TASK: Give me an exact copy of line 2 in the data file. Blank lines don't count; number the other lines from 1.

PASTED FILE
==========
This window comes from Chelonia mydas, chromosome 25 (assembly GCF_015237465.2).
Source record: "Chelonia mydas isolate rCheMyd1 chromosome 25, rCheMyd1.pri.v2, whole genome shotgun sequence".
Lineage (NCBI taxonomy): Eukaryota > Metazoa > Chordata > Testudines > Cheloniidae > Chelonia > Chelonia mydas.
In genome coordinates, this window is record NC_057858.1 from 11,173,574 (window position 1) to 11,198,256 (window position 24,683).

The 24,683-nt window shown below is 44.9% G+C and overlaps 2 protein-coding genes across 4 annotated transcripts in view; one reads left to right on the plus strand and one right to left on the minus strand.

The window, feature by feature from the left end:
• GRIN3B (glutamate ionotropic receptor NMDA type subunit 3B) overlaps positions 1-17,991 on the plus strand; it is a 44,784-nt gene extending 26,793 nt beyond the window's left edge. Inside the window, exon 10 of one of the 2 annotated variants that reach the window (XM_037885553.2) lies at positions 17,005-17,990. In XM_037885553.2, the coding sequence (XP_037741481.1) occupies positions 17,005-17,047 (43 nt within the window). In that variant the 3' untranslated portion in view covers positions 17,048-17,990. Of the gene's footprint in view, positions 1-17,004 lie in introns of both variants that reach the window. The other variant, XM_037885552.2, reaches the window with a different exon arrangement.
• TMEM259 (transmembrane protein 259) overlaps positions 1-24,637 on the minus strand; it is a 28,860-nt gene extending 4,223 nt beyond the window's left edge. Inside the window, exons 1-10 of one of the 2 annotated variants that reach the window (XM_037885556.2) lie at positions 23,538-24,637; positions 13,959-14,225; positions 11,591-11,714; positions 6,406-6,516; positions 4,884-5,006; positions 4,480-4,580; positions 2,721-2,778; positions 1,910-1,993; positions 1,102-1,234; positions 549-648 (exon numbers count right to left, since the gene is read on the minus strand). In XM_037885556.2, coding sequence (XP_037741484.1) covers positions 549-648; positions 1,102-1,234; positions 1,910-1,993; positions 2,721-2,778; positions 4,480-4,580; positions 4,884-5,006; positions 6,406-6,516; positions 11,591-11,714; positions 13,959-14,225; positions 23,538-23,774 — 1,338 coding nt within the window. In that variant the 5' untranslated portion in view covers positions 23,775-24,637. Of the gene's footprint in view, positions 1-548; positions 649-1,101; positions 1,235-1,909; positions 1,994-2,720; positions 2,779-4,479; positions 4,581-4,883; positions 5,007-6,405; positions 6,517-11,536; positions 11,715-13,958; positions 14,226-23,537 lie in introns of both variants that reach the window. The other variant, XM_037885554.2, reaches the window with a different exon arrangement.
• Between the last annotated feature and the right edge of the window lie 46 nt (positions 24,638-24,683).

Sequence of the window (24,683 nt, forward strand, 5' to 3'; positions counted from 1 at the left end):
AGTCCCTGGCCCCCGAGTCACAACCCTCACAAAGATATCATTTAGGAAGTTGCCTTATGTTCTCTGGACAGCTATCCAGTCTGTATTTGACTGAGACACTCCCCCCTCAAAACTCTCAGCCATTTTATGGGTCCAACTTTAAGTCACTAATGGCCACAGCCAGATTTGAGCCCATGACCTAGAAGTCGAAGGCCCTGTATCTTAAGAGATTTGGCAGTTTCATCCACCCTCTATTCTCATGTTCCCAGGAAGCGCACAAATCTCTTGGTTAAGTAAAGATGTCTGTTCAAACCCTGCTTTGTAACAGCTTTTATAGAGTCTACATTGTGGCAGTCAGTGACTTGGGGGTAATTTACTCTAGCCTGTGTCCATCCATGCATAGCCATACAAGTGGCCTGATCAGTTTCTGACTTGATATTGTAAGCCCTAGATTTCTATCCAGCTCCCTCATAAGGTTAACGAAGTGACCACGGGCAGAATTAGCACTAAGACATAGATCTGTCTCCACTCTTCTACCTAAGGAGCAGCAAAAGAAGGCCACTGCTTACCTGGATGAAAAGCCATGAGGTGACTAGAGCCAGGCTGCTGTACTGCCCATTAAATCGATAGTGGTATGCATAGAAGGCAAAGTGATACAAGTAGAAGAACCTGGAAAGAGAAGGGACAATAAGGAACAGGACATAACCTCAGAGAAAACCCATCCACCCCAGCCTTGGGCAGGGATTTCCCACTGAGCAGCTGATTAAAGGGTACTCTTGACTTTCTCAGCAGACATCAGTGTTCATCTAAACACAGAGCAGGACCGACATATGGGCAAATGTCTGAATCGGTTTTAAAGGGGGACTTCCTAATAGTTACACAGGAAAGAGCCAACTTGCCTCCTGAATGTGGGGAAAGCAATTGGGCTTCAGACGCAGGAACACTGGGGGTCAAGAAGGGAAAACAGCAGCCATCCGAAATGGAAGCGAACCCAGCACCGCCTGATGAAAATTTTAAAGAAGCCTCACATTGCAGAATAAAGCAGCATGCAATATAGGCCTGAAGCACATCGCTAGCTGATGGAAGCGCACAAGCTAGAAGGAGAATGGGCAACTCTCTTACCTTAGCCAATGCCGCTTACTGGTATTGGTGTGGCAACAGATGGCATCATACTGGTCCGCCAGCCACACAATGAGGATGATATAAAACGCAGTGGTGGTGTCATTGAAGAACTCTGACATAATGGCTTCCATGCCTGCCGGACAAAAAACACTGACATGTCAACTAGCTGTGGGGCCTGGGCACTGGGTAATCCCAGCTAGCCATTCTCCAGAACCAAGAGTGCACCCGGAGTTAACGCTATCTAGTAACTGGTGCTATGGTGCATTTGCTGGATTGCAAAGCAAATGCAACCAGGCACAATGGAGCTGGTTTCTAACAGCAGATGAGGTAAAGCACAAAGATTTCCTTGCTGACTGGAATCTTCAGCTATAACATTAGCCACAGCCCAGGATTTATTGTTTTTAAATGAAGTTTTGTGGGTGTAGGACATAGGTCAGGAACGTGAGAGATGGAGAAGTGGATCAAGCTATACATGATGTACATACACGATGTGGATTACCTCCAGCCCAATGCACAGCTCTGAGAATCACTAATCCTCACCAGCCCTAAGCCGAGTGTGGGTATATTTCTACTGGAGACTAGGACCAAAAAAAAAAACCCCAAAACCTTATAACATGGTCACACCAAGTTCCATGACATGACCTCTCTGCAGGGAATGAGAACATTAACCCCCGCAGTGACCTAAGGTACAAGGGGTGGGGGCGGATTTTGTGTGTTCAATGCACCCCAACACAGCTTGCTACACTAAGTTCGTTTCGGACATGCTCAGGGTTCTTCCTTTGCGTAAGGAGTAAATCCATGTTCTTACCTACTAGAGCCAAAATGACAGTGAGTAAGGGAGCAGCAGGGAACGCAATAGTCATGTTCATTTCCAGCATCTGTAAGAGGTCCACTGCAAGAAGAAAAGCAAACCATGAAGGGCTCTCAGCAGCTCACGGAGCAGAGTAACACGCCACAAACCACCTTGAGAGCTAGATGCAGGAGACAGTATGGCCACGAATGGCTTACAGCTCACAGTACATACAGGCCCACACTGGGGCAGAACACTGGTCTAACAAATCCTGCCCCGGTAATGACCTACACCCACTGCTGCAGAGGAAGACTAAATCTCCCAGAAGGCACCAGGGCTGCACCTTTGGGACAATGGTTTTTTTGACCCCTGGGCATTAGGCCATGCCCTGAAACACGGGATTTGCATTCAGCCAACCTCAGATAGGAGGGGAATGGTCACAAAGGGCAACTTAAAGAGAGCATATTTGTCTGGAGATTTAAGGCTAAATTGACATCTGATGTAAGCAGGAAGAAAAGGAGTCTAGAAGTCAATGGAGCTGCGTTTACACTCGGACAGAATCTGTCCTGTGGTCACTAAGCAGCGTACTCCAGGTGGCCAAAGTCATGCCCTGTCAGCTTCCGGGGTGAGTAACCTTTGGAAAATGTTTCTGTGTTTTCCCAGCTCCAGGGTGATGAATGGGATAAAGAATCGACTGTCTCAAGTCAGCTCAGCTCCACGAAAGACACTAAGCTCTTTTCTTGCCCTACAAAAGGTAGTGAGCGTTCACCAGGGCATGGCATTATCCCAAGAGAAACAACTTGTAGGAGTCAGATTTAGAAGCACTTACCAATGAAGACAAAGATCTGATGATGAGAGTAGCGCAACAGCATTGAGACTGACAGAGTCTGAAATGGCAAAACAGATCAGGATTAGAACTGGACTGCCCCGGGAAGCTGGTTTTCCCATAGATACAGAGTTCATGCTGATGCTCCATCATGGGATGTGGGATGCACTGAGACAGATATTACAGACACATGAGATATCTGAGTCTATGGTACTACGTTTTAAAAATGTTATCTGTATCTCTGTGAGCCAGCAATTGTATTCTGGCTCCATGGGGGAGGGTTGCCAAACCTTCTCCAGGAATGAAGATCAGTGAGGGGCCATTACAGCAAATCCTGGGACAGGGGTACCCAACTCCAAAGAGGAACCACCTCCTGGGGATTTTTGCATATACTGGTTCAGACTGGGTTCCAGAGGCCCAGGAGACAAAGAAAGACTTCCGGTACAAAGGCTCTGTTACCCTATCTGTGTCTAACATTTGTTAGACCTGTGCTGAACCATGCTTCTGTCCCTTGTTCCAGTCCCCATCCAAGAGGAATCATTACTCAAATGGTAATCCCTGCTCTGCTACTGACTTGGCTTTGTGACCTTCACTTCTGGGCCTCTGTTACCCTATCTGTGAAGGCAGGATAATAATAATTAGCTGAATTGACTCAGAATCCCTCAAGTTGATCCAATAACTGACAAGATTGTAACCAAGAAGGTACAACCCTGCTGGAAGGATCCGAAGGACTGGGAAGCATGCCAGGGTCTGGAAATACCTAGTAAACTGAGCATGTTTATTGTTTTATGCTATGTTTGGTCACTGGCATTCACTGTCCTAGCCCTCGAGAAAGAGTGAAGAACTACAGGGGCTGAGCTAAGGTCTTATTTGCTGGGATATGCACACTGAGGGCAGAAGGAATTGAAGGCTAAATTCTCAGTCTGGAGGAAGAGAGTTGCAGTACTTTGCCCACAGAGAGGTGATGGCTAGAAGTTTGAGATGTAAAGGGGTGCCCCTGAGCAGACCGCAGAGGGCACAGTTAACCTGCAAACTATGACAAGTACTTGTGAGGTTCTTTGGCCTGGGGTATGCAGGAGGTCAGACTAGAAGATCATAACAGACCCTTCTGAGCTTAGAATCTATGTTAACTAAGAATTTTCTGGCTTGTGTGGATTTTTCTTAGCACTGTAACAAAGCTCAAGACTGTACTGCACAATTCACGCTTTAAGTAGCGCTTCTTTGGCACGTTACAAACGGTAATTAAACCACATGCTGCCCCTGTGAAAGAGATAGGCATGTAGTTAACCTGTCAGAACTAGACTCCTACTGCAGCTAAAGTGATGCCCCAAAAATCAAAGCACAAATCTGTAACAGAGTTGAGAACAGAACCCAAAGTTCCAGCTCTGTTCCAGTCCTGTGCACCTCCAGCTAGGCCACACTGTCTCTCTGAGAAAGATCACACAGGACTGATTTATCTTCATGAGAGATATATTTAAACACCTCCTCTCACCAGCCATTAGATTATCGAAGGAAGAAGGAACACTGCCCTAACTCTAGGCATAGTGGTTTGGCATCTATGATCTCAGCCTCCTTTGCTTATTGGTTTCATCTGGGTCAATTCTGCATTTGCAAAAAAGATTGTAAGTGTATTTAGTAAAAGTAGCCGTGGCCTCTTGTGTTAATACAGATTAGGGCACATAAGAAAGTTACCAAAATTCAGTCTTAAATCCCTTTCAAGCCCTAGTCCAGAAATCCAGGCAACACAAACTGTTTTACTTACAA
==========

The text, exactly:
Source record: "Chelonia mydas isolate rCheMyd1 chromosome 25, rCheMyd1.pri.v2, whole genome shotgun sequence".